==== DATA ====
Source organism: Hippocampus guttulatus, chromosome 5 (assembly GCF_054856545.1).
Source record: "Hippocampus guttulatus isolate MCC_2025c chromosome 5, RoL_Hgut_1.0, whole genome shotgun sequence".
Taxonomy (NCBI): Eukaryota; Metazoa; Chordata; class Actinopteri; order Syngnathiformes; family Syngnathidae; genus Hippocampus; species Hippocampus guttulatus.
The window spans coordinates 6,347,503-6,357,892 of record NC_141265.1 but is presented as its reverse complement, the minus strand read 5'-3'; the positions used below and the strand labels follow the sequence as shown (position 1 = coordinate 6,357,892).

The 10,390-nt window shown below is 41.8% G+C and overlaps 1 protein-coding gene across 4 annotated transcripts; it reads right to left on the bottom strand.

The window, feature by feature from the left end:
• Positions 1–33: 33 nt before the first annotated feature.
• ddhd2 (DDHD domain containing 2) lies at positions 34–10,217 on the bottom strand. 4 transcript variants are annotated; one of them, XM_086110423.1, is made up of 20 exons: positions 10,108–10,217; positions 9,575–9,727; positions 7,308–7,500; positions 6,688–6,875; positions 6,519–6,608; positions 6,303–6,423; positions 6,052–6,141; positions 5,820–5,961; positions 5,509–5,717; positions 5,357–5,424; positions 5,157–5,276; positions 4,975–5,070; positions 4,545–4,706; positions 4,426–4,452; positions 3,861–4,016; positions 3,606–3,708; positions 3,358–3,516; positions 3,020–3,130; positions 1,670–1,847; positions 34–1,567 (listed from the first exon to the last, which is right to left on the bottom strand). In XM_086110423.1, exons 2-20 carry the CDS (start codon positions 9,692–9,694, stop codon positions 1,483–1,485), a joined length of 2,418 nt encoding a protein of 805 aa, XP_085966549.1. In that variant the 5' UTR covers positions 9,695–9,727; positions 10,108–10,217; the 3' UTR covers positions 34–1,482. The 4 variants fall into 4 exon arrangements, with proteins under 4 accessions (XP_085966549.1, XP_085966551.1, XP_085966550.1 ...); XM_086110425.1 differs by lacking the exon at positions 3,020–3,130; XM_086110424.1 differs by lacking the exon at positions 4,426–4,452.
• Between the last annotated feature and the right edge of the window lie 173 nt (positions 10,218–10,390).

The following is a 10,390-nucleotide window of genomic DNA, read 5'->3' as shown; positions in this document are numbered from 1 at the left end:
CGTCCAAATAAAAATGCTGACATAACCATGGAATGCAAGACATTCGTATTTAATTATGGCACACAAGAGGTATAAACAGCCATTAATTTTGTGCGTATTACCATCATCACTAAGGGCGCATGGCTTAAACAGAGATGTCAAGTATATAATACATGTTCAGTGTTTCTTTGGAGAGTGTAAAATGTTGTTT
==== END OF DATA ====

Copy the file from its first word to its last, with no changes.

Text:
Source organism: Hippocampus guttulatus, chromosome 5 (assembly GCF_054856545.1).
Source record: "Hippocampus guttulatus isolate MCC_2025c chromosome 5, RoL_Hgut_1.0, whole genome shotgun sequence".
Taxonomy (NCBI): Eukaryota; Metazoa; Chordata; class Actinopteri; order Syngnathiformes; family Syngnathidae; genus Hippocampus; species Hippocampus guttulatus.
The window spans coordinates 6,347,503-6,357,892 of record NC_141265.1 but is presented as its reverse complement, the minus strand read 5'-3'; the positions used below and the strand labels follow the sequence as shown (position 1 = coordinate 6,357,892).

The 10,390-nt window shown below is 41.8% G+C and overlaps 1 protein-coding gene across 4 annotated transcripts; it reads right to left on the bottom strand.

The window, feature by feature from the left end:
• Positions 1–33: 33 nt before the first annotated feature.
• ddhd2 (DDHD domain containing 2) lies at positions 34–10,217 on the bottom strand. 4 transcript variants are annotated; one of them, XM_086110423.1, is made up of 20 exons: positions 10,108–10,217; positions 9,575–9,727; positions 7,308–7,500; positions 6,688–6,875; positions 6,519–6,608; positions 6,303–6,423; positions 6,052–6,141; positions 5,820–5,961; positions 5,509–5,717; positions 5,357–5,424; positions 5,157–5,276; positions 4,975–5,070; positions 4,545–4,706; positions 4,426–4,452; positions 3,861–4,016; positions 3,606–3,708; positions 3,358–3,516; positions 3,020–3,130; positions 1,670–1,847; positions 34–1,567 (listed from the first exon to the last, which is right to left on the bottom strand). In XM_086110423.1, exons 2-20 carry the CDS (start codon positions 9,692–9,694, stop codon positions 1,483–1,485), a joined length of 2,418 nt encoding a protein of 805 aa, XP_085966549.1. In that variant the 5' UTR covers positions 9,695–9,727; positions 10,108–10,217; the 3' UTR covers positions 34–1,482. The 4 variants fall into 4 exon arrangements, with proteins under 4 accessions (XP_085966549.1, XP_085966551.1, XP_085966550.1 ...); XM_086110425.1 differs by lacking the exon at positions 3,020–3,130; XM_086110424.1 differs by lacking the exon at positions 4,426–4,452.
• Between the last annotated feature and the right edge of the window lie 173 nt (positions 10,218–10,390).

The following is a 10,390-nucleotide window of genomic DNA, read 5'->3' as shown; positions in this document are numbered from 1 at the left end:
CGTCCAAATAAAAATGCTGACATAACCATGGAATGCAAGACATTCGTATTTAATTATGGCACACAAGAGGTATAAACAGCCATTAATTTTGTGCGTATTACCATCATCACTAAGGGCGCATGGCTTAAACAGAGATGTCAAGTATATAATACATGTTCAGTGTTTCTTTGGAGAGTGTAAAATGTTGTTT